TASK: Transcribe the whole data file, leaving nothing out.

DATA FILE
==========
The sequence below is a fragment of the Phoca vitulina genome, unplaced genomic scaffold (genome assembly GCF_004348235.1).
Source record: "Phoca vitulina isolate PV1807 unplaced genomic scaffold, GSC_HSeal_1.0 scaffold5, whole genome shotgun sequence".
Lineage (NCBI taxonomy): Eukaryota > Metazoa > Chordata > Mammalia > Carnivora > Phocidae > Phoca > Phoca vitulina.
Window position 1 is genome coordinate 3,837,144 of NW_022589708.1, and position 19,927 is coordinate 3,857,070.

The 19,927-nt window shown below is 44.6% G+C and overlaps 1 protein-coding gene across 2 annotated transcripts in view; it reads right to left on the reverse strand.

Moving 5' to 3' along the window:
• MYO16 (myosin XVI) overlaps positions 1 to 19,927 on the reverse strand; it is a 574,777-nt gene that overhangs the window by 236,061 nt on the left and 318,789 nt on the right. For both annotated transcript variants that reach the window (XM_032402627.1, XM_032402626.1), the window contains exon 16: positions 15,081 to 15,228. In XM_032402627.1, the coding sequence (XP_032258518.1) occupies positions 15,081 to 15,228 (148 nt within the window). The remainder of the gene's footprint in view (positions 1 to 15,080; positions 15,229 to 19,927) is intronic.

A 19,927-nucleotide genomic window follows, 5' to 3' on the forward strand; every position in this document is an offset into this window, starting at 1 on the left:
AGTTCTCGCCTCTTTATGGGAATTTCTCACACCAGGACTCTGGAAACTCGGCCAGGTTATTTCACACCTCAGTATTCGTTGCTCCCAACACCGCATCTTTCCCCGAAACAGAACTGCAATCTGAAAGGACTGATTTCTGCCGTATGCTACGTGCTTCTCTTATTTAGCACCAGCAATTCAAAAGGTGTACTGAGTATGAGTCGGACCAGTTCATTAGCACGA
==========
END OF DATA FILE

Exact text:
The sequence below is a fragment of the Phoca vitulina genome, unplaced genomic scaffold (genome assembly GCF_004348235.1).
Source record: "Phoca vitulina isolate PV1807 unplaced genomic scaffold, GSC_HSeal_1.0 scaffold5, whole genome shotgun sequence".
Lineage (NCBI taxonomy): Eukaryota > Metazoa > Chordata > Mammalia > Carnivora > Phocidae > Phoca > Phoca vitulina.
Window position 1 is genome coordinate 3,837,144 of NW_022589708.1, and position 19,927 is coordinate 3,857,070.

The 19,927-nt window shown below is 44.6% G+C and overlaps 1 protein-coding gene across 2 annotated transcripts in view; it reads right to left on the reverse strand.

Moving 5' to 3' along the window:
• MYO16 (myosin XVI) overlaps positions 1 to 19,927 on the reverse strand; it is a 574,777-nt gene that overhangs the window by 236,061 nt on the left and 318,789 nt on the right. For both annotated transcript variants that reach the window (XM_032402627.1, XM_032402626.1), the window contains exon 16: positions 15,081 to 15,228. In XM_032402627.1, the coding sequence (XP_032258518.1) occupies positions 15,081 to 15,228 (148 nt within the window). The remainder of the gene's footprint in view (positions 1 to 15,080; positions 15,229 to 19,927) is intronic.

A 19,927-nucleotide genomic window follows, 5' to 3' on the forward strand; every position in this document is an offset into this window, starting at 1 on the left:
AGTTCTCGCCTCTTTATGGGAATTTCTCACACCAGGACTCTGGAAACTCGGCCAGGTTATTTCACACCTCAGTATTCGTTGCTCCCAACACCGCATCTTTCCCCGAAACAGAACTGCAATCTGAAAGGACTGATTTCTGCCGTATGCTACGTGCTTCTCTTATTTAGCACCAGCAATTCAAAAGGTGTACTGAGTATGAGTCGGACCAGTTCATTAGCACGA